The Browning Mainstage is equipped with an Assistive Listening System. Headsets, available free of charge, may be picked up at the Patron Services Desk at the Loretto-Hilton Center staring 30 minutes prior to the performance. A driver’s license or another official form of identification is required to obtain a receiver.
Using FM sound waves these unobtrusive receivers with surround earphones amplify the spoken dialogue and singing in a production.
The surround earphone does not require the removal of hearing aids. If your hearing aid is equipped with a “T” switch or has a telecoil setting, there are a limited number of induction loops available or you may bring your own.
Learn more here: http://www.repstl.org/visit/accessibility
Mustard Seed Theatre
A hearing loop can be found at Fontbonne University’s Theatre, home of Mustard Seed Theatre. From their site: The assistive listening technology will allow patrons with varying audio deficiencies to better hear the productions. Generously sponsored by the Fontbonne Community Connection and Loop the Lou, Mustard Seed and Fontbonne can continue to uphold their missions by making theatre more accessible to everyone in our community.
Learn more here: http://www.mustardseedtheatre.com/about/hearing-loop-technology/
Two churches in St. Louis offer hearing loop technology: The Church of St. Michael and St. George (6345 Wydown Blvd.) and the Union Avenue Christian Church (733 Union Blvd.).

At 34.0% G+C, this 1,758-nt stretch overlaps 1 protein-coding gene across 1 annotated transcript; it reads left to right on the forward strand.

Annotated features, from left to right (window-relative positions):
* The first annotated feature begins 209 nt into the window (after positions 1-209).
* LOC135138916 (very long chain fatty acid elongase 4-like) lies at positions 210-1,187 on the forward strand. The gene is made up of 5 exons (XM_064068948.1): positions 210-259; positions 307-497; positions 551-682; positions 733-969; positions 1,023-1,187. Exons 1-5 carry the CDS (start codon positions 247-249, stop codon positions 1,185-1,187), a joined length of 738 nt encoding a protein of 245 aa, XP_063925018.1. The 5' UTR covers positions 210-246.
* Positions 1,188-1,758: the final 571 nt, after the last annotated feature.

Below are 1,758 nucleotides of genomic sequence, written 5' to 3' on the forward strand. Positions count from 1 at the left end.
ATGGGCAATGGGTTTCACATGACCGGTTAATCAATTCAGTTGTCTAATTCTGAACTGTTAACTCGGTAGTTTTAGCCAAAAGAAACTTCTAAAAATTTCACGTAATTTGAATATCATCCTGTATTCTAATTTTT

Anne Reed, a parishioner at the Church of St. Michael and St. George testifies on the benefits of hearing loops: “It is said when only one loses something is it truly appreciated. This I can affirm as the case with hearing. I lost my hearing very suddenly about five years ago… I joined the company of those wearing hearing devices which got me through the day but not without challenges and complications. I became aware of sounds I’d never heard before, yet was unable to filter out the unwanted sound… [With hearing loops] this pairing of technology bridges the space between the listener and the sound source, directly connecting the two, and eliminating the background noise.” Listen to the rest of her positive feedback on hearing loops here: https://www.csmsg.org/about-us/hearing-loop-information/
If you find the experience of hearing loops useful, consider joining the movement to push for more hearing loops in the St. Louis area. Hearing loops are perfect for spaces such as theatres, live concert venues, museums, auditoriums, and conference/convention centers, as well as public transportation hubs, banks, and pharmacies. Any public space that has difficult acoustics could benefit from the installation of a hearing loop system. If you are a frequent patron of a business or venue, you might ask them to consider installing a hearing loop system as an assistive listening option.
Greentree Hearing & Audiology
At Greentree Hearing & Audiology, we offer comprehensive hearing health services and are here to help you hear your best. If you’ve experienced changes in your hearing abilities or have been struggling with sounds and speech, contact us today for a hearing test. We can pair you with a solution that meets your hearing needs and get you on the road to better hearing!